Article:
Gottlieb pans ‘confusing’ CDC booster messaging
Former Food and Drug Administration Commissioner Scott Gottlieb on Sunday said the Centers for Disease Control and Prevention’s (CDC) “confusing messaging” around COVID-19 booster shots “may end up being one of the biggest missed opportunities in this pandemic.”
Asked by host Margaret Brennan on CBS’s “Face the Nation” why the CDC is not instructing Americans to get their booster shots now, Gottlieb said the trend of waning vaccine protection is “unmistakable” before airing an endorsement for individuals to go out and get their third shot.
“We now see very clear evidence of declining vaccine effectiveness over time. There’s different reasons why that may be the case, but the trend is unmistakable, and this has been apparent since the end of the summer. Now it’s very clear,” Gottlieb said.
“Anyone who’s eligible for a booster, and most Americans probably are eligible for a booster at this point, should be going out and seeking it,” he added.
Americans were left confused in September when CDC officials appeared to disagree about who was eligible for a COVID-19 booster shot.
The agency’s advisory committee announced that it was recommending a third dose of the Pfizer-BioNTech vaccine for individuals 65 years and older, nursing home residents and people ages 18 through 64 who have underlying health conditions.
The panel was considering including workers with high risk of occupational exposure to that list, but it ultimately decided not to because it said there was not enough evidence illustrating that protection against severe disease and hospitalization in vaccinated people younger than 50 years old was decreasing.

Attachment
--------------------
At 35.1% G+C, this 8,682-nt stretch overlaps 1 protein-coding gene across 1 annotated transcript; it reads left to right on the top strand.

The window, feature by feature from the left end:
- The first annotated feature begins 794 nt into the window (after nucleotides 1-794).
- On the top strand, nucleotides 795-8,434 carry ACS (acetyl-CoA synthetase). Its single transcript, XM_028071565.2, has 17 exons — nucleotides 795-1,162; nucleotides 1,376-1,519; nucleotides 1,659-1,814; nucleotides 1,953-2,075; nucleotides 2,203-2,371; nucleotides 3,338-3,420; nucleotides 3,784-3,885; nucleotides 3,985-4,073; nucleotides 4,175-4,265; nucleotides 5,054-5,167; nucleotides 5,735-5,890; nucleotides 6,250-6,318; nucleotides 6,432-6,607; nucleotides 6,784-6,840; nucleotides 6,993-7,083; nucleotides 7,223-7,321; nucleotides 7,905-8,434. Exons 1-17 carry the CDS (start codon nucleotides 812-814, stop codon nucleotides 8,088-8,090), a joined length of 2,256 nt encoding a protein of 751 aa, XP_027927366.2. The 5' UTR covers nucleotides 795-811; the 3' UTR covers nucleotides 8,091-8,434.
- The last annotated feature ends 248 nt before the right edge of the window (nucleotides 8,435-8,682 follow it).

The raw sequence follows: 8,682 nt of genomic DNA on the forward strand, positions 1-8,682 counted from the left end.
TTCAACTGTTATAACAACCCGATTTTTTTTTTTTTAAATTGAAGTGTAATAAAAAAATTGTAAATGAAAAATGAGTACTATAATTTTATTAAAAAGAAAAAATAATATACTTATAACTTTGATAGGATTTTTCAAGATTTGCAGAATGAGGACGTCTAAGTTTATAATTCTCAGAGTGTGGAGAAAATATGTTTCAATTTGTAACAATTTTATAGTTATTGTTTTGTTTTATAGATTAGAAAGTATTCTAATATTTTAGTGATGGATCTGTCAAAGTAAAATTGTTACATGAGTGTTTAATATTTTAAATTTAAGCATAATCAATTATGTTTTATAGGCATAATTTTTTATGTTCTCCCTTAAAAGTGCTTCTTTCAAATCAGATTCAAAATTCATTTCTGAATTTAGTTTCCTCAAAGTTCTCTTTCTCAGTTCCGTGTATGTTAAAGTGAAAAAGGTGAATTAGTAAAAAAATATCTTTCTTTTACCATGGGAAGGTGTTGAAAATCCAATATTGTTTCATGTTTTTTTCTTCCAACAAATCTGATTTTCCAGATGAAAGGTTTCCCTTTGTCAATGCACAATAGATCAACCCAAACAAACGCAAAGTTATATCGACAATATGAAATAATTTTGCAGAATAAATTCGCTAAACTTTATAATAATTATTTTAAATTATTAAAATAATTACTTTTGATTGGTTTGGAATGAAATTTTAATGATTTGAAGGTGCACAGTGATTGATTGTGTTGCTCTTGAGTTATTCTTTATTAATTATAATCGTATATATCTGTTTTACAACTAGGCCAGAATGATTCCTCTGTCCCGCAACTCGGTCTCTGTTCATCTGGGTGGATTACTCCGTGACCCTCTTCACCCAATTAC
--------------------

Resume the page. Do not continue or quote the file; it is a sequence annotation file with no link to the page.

One day later, however, CDC Director Rochelle Walensky bucked the panel’s recommendation and authorized the booster shot for the larger group, which included those in potentially high-risk environments.
Pressed on why he considers the booster messaging from the health agency to be the biggest misstep during the pandemic, Gottlieb, who sits on the board of Pfizer, said administering third shots could have helped address the delta wave earlier.
“I think when we look back, this may be a very big missed opportunity to try to get ahead of this delta wave, again, because this is going to be the fastest way that we can increase the total immunity in the population,” Gottlieb said.
He noted that officials, in addition to tracking total immunity in the population, must keep an eye on “depth of immunity,” which refers to “how many people have a lot of residual immune protection against this virus and are going to be what we call a dead-end host and not going to be someone who can catch and spread this virus.”
“And the fastest way to turn someone into a dead-end host is to get them fully vaccinated. There’s a lot of people with declining vaccine effectiveness right now who can both catch and spread this virus. If we give them a booster, we restore the full effectiveness of that vaccine,” Gottlieb said.
“If you go out and start vaccinating someone right now for the first time, it might take five or six weeks for them to get full immunity in many parts of the country. This delta wave will be over in five or six weeks, so we need to do what we can right now,” he added.
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